Advanced School of Cryptography 2017

The fourth Advanced School on Cryptology and Information Security in Latin America (ASCrypto 2017), will take place on September 17th, 18th and 19th, 2017, in cooperation with IACR, the International Association for Cryptologic Research.

The school will provide intensive training focused on public-key primitives, including mathematical background, efficient algorithms, Internet integration, and attacks. Public-key primitives have been one of the main topics in cryptologic research for 40 years; they are prominent topics in specialized conferences such as ECC and PQCrypto, in many papers at IACR conferences, and also in many papers at applied security conferences.

The program of ASCrypto 2017 will consist of six short three-hour courses that will be given by the following confirmed lecturers,

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Neal Koblitz:

University of Washington, EEUU (Confirmed)

Topics: "Elliptic-curve cryptography."

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Tanja Lange:

Technische Universiteit Eindhoven, the Netherlands (Confirmed)

Topics: "Post-quantum cryptography."

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Julio Lopez:

University of Campinas, Brazil (Invited)

Topics: "Efficient algorithms in software."

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Francisco Rodríguez-Henríquez:

CINVESTAV-IPN, Mexico (Confirmed)

Topics: Efficient algorithms in hardware."

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Daniel J. Bernstein:

University of Illinois at Chicago and Technische Universiteit Eindhoven (Confirmed)

Topics: "Internet integration."

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Nadia Heninger:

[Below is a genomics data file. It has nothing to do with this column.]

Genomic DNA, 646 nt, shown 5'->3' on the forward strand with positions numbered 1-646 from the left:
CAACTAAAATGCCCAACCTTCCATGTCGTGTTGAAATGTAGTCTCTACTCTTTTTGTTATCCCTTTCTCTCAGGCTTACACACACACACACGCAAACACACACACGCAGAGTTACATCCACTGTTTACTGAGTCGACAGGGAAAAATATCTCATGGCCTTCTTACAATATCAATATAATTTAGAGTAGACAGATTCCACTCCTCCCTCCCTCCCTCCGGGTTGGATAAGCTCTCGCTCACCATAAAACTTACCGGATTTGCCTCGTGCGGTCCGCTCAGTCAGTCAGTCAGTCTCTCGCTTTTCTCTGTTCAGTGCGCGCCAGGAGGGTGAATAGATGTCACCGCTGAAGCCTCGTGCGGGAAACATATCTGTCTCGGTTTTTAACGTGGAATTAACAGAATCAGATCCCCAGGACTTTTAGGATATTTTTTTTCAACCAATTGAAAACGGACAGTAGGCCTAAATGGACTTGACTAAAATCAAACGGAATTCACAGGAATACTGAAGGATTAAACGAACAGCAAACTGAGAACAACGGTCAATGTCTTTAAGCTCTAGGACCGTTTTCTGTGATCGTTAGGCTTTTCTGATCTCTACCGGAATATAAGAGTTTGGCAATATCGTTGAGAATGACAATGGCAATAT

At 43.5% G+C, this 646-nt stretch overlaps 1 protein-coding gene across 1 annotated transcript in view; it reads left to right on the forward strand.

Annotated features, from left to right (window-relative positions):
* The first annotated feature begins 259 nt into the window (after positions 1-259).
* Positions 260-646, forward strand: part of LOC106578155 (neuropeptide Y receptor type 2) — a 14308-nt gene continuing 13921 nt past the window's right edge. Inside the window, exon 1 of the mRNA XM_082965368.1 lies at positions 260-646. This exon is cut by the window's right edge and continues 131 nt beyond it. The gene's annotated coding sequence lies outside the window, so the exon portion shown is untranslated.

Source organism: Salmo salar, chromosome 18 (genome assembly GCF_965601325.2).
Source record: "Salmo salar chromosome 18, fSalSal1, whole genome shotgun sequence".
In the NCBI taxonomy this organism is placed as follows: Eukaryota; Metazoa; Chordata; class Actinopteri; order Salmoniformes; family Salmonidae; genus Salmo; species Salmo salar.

University of Pennsylvania, EEUU (Confirmed)

Topics: "Attacks."

Objective of ASCrypto 2017:

 Latin America has a long tradition of excellent research in related fields but has relatively few researchers in cryptology per se. The Advanced School on Cryptology and Information Security in Latin America aims to convey the excitement of working in cryptology, helping encourage and build cryptologic research capacity in the region, and improving connectivity to the broader international community. This year provides a unique opportunity to reach out toCuba (which has historically been isolated through travel limitations and export controls), and can be expected to draw many attendees both locally and from Latin America more broadly, as well as interested people from the United States and around the world. Focusing on public-key primitives will allow students coming from related areas to see a solid introduction and a taste of accessible research topics, without requiring any previous cryptographic background. The typical members of the target audience will be graduate students interested in cryptography. The school will also allow undergraduate students, postdocs and junior researchers, and security professionals who have interests in cryptography. The participants are expected to havefamiliarity with the basics of some related subjects (algebra, probability, programming) but not with any specific cryptographic topics. By the end of the school, participants will learn how the most important current and future public-key primitives work, from the perspective of mathematicians, implementors, users, and attackers. Lecturers will provide slides to participants and will be encouraged in advance to provide further notes.